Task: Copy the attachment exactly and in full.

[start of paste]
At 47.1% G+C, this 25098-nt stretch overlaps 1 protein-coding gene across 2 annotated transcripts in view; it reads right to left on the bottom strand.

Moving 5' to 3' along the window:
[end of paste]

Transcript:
At 47.1% G+C, this 25098-nt stretch overlaps 1 protein-coding gene across 2 annotated transcripts in view; it reads right to left on the bottom strand.

Moving 5' to 3' along the window: